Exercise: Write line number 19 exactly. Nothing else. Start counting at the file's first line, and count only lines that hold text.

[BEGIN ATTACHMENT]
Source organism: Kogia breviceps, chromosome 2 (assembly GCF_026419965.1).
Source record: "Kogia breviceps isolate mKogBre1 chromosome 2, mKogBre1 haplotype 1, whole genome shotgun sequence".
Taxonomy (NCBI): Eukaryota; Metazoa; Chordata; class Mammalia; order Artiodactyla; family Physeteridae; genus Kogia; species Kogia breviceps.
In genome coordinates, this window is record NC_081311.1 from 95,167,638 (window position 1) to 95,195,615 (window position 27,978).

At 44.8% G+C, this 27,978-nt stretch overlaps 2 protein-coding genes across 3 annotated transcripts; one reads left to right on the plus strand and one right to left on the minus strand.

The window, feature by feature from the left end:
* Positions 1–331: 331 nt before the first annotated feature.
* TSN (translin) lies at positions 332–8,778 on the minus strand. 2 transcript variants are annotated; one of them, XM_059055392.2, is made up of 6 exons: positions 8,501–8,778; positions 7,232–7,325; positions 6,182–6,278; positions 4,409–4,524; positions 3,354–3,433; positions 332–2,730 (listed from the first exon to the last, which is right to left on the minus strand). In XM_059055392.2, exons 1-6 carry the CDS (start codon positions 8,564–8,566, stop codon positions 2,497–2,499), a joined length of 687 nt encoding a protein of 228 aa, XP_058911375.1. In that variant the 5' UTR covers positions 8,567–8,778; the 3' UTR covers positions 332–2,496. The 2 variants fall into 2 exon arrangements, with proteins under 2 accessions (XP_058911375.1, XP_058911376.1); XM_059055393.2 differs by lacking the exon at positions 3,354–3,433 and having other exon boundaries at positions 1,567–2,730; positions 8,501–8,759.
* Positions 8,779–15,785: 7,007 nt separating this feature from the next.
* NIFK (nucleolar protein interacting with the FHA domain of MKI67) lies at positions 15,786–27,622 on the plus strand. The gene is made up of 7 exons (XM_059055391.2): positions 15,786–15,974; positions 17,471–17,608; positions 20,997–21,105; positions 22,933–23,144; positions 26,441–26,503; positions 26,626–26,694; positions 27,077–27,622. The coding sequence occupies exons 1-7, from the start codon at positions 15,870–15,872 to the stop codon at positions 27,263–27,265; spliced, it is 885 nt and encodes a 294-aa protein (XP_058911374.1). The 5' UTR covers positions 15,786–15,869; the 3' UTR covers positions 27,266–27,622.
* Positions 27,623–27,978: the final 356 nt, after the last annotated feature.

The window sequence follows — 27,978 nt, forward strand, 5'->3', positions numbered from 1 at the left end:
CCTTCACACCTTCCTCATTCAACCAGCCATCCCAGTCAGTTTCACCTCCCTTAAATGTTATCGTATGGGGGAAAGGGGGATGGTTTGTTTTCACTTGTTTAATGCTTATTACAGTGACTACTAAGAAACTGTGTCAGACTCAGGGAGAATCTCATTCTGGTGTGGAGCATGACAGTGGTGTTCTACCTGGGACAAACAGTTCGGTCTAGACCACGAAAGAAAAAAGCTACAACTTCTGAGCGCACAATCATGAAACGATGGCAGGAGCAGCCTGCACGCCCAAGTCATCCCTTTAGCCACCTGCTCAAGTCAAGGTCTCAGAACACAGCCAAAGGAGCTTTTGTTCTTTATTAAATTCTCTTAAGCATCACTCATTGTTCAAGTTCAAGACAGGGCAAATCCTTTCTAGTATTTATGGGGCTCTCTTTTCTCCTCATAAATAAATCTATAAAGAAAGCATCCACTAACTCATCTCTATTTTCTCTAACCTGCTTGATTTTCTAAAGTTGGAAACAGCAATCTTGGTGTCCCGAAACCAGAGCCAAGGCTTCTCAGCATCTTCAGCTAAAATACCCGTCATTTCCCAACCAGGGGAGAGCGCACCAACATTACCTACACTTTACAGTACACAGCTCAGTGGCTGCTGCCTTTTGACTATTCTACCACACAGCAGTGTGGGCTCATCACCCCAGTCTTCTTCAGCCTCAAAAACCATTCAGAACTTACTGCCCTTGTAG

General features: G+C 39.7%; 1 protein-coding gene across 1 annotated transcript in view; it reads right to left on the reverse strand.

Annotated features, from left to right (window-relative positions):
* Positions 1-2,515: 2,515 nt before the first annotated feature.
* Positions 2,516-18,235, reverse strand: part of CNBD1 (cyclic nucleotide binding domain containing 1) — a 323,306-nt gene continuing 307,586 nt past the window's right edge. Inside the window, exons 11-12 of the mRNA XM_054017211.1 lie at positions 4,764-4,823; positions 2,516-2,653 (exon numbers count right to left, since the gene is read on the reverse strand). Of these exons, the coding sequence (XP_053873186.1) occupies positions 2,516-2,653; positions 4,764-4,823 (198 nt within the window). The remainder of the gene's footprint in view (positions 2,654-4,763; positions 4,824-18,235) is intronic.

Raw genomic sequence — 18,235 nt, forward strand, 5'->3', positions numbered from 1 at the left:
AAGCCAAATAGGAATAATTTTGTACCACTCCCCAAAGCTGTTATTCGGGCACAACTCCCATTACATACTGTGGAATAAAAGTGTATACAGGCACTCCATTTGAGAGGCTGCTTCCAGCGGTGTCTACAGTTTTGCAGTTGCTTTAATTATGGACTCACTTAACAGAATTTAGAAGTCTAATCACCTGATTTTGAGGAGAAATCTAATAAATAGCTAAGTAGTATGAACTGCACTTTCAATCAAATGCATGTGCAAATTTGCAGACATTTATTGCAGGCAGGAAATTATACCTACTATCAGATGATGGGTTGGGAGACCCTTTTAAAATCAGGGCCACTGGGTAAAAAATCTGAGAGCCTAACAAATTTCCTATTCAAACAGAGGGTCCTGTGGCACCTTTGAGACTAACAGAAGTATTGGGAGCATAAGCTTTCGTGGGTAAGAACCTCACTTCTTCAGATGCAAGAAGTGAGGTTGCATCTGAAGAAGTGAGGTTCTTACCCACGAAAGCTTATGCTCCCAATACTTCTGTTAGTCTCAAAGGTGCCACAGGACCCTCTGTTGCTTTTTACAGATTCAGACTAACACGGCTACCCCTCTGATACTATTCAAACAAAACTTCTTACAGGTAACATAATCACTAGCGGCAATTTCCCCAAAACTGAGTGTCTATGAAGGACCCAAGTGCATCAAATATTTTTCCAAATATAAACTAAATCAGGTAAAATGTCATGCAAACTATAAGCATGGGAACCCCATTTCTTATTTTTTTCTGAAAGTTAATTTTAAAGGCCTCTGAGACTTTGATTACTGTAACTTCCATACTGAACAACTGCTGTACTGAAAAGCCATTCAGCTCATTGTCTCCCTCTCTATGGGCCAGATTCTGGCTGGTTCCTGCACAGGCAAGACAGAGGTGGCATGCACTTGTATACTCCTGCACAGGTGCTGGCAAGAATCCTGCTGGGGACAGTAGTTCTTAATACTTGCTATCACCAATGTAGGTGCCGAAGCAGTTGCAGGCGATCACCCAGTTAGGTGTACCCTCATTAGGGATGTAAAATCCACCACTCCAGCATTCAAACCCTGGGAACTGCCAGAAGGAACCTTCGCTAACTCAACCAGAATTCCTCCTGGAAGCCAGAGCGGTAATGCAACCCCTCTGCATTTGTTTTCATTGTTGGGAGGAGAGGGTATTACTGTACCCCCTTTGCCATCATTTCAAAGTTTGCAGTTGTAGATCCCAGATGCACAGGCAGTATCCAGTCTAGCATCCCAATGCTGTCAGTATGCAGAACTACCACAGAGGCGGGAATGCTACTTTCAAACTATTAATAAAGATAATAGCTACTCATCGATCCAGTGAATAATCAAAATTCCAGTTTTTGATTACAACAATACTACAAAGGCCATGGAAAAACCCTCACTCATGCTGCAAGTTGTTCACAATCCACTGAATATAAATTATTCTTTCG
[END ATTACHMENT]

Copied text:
AAGCCAAATAGGAATAATTTTGTACCACTCCCCAAAGCTGTTATTCGGGCACAACTCCCATTACATACTGTGGAATAAAAGTGTATACAGGCACTCCATTTGAGAGGCTGCTTCCAGCGGTGTCTACAGTTTTGCAGTTGCTTTAATTATGGACTCACTTAACAGAATTTAGAAGTCTAATCACCTGATTTTGAGGAGAAATCTAATAAATAGCTAAGTAGTATGAACTGCACTTTCAATCAAATGCATGTGCAAATTTGCAGACATTTATTGCAGGCAGGAAATTATACCTACTATCAGATGATGGGTTGGGAGACCCTTTTAAAATCAGGGCCACTGGGTAAAAAATCTGAGAGCCTAACAAATTTCCTATTCAAACAGAGGGTCCTGTGGCACCTTTGAGACTAACAGAAGTATTGGGAGCATAAGCTTTCGTGGGTAAGAACCTCACTTCTTCAGATGCAAGAAGTGAGGTTGCATCTGAAGAAGTGAGGTTCTTACCCACGAAAGCTTATGCTCCCAATACTTCTGTTAGTCTCAAAGGTGCCACAGGACCCTCTGTTGCTTTTTACAGATTCAGACTAACACGGCTACCCCTCTGATACTATTCAAACAAAACTTCTTACAGGTAACATAATCACTAGCGGCAATTTCCCCAAAACTGAGTGTCTATGAAGGACCCAAGTGCATCAAATATTTTTCCAAATATAAACTAAATCAGGTAAAATGTCATGCAAACTATAAGCATGGGAACCCCATTTCTTATTTTTTTCTGAAAGTTAATTTTAAAGGCCTCTGAGACTTTGATTACTGTAACTTCCATACTGAACAACTGCTGTACTGAAAAGCCATTCAGCTCATTGTCTCCCTCTCTATGGGCCAGATTCTGGCTGGTTCCTGCACAGGCAAGACAGAGGTGGCATGCACTTGTATACTCCTGCACAGGTGCTGGCAAGAATCCTGCTGGGGACAGTAGTTCTTAATACTTGCTATCACCAATGTAGGTGCCGAAGCAGTTGCAGGCGATCACCCAGTTAGGTGTACCCTCATTAGGGATGTAAAATCCACCACTCCAGCATTCAAACCCTGGGAACTGCCAGAAGGAACCTTCGCTAACTCAACCAGAATTCCTCCTGGAAGCCAGAGCGGTAATGCAACCCCTCTGCATTTGTTTTCATTGTTGGGAGGAGAGGGTATTACTGTACCCCCTTTGCCATCATTTCAAAGTTTGCAGTTGTAGATCCCAGATGCACAGGCAGTATCCAGTCTAGCATCCCAATGCTGTCAGTATGCAGAACTACCACAGAGGCGGGAATGCTACTTTCAAACTATTAATAAAGATAATAGCTACTCATCGATCCAGTGAATAATCAAAATTCCAGTTTTTGATTACAACAATACTACAAAGGCCATGGAAAAACCCTCACTCATGCTGCAAGTTGTTCACAATCCACTGAATATAAATTATTCTTTCG